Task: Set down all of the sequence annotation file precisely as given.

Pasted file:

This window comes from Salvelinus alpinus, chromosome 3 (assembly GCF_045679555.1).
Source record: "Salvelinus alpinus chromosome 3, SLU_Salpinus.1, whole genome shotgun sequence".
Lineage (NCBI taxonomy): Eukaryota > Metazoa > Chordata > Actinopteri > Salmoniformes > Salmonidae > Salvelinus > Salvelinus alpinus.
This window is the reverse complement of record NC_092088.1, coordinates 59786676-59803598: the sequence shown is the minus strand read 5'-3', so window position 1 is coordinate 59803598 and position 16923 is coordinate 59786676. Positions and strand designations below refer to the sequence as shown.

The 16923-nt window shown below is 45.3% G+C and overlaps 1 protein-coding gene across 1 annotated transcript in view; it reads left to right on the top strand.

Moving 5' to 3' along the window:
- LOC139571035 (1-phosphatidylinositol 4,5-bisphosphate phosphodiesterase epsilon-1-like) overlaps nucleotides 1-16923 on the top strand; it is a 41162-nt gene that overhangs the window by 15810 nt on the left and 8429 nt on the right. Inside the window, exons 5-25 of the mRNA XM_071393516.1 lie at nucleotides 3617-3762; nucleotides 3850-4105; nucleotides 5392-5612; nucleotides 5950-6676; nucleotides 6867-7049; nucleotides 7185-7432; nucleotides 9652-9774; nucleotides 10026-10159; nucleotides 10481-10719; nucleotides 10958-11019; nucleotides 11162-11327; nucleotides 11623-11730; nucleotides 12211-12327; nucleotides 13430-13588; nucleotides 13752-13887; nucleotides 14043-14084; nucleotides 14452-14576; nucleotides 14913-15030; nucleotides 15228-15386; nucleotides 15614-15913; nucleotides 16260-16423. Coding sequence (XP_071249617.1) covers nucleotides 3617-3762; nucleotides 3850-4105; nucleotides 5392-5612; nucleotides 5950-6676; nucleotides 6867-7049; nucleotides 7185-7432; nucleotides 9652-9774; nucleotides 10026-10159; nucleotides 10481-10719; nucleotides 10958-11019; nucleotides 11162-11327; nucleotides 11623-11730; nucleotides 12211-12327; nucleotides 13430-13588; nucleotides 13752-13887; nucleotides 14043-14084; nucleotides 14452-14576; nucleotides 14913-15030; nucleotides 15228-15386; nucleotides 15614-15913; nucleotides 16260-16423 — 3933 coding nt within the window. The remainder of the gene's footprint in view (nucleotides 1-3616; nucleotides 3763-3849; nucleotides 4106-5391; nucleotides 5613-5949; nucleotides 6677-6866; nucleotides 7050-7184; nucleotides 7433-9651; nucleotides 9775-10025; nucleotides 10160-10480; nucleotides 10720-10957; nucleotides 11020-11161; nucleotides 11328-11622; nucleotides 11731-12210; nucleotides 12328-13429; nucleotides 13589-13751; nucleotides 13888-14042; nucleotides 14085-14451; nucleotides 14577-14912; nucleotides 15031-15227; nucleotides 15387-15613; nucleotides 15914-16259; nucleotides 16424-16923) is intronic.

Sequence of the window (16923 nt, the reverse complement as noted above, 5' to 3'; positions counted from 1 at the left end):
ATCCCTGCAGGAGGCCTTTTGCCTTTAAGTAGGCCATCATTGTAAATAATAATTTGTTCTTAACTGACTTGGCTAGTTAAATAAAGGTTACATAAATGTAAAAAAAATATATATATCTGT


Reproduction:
This window comes from Salvelinus alpinus, chromosome 3 (assembly GCF_045679555.1).
Source record: "Salvelinus alpinus chromosome 3, SLU_Salpinus.1, whole genome shotgun sequence".
Lineage (NCBI taxonomy): Eukaryota > Metazoa > Chordata > Actinopteri > Salmoniformes > Salmonidae > Salvelinus > Salvelinus alpinus.
This window is the reverse complement of record NC_092088.1, coordinates 59786676-59803598: the sequence shown is the minus strand read 5'-3', so window position 1 is coordinate 59803598 and position 16923 is coordinate 59786676. Positions and strand designations below refer to the sequence as shown.

The 16923-nt window shown below is 45.3% G+C and overlaps 1 protein-coding gene across 1 annotated transcript in view; it reads left to right on the top strand.

Moving 5' to 3' along the window:
- LOC139571035 (1-phosphatidylinositol 4,5-bisphosphate phosphodiesterase epsilon-1-like) overlaps nucleotides 1-16923 on the top strand; it is a 41162-nt gene that overhangs the window by 15810 nt on the left and 8429 nt on the right. Inside the window, exons 5-25 of the mRNA XM_071393516.1 lie at nucleotides 3617-3762; nucleotides 3850-4105; nucleotides 5392-5612; nucleotides 5950-6676; nucleotides 6867-7049; nucleotides 7185-7432; nucleotides 9652-9774; nucleotides 10026-10159; nucleotides 10481-10719; nucleotides 10958-11019; nucleotides 11162-11327; nucleotides 11623-11730; nucleotides 12211-12327; nucleotides 13430-13588; nucleotides 13752-13887; nucleotides 14043-14084; nucleotides 14452-14576; nucleotides 14913-15030; nucleotides 15228-15386; nucleotides 15614-15913; nucleotides 16260-16423. Coding sequence (XP_071249617.1) covers nucleotides 3617-3762; nucleotides 3850-4105; nucleotides 5392-5612; nucleotides 5950-6676; nucleotides 6867-7049; nucleotides 7185-7432; nucleotides 9652-9774; nucleotides 10026-10159; nucleotides 10481-10719; nucleotides 10958-11019; nucleotides 11162-11327; nucleotides 11623-11730; nucleotides 12211-12327; nucleotides 13430-13588; nucleotides 13752-13887; nucleotides 14043-14084; nucleotides 14452-14576; nucleotides 14913-15030; nucleotides 15228-15386; nucleotides 15614-15913; nucleotides 16260-16423 — 3933 coding nt within the window. The remainder of the gene's footprint in view (nucleotides 1-3616; nucleotides 3763-3849; nucleotides 4106-5391; nucleotides 5613-5949; nucleotides 6677-6866; nucleotides 7050-7184; nucleotides 7433-9651; nucleotides 9775-10025; nucleotides 10160-10480; nucleotides 10720-10957; nucleotides 11020-11161; nucleotides 11328-11622; nucleotides 11731-12210; nucleotides 12328-13429; nucleotides 13589-13751; nucleotides 13888-14042; nucleotides 14085-14451; nucleotides 14577-14912; nucleotides 15031-15227; nucleotides 15387-15613; nucleotides 15914-16259; nucleotides 16424-16923) is intronic.

Sequence of the window (16923 nt, the reverse complement as noted above, 5' to 3'; positions counted from 1 at the left end):
ATCCCTGCAGGAGGCCTTTTGCCTTTAAGTAGGCCATCATTGTAAATAATAATTTGTTCTTAACTGACTTGGCTAGTTAAATAAAGGTTACATAAATGTAAAAAAAATATATATATCTGT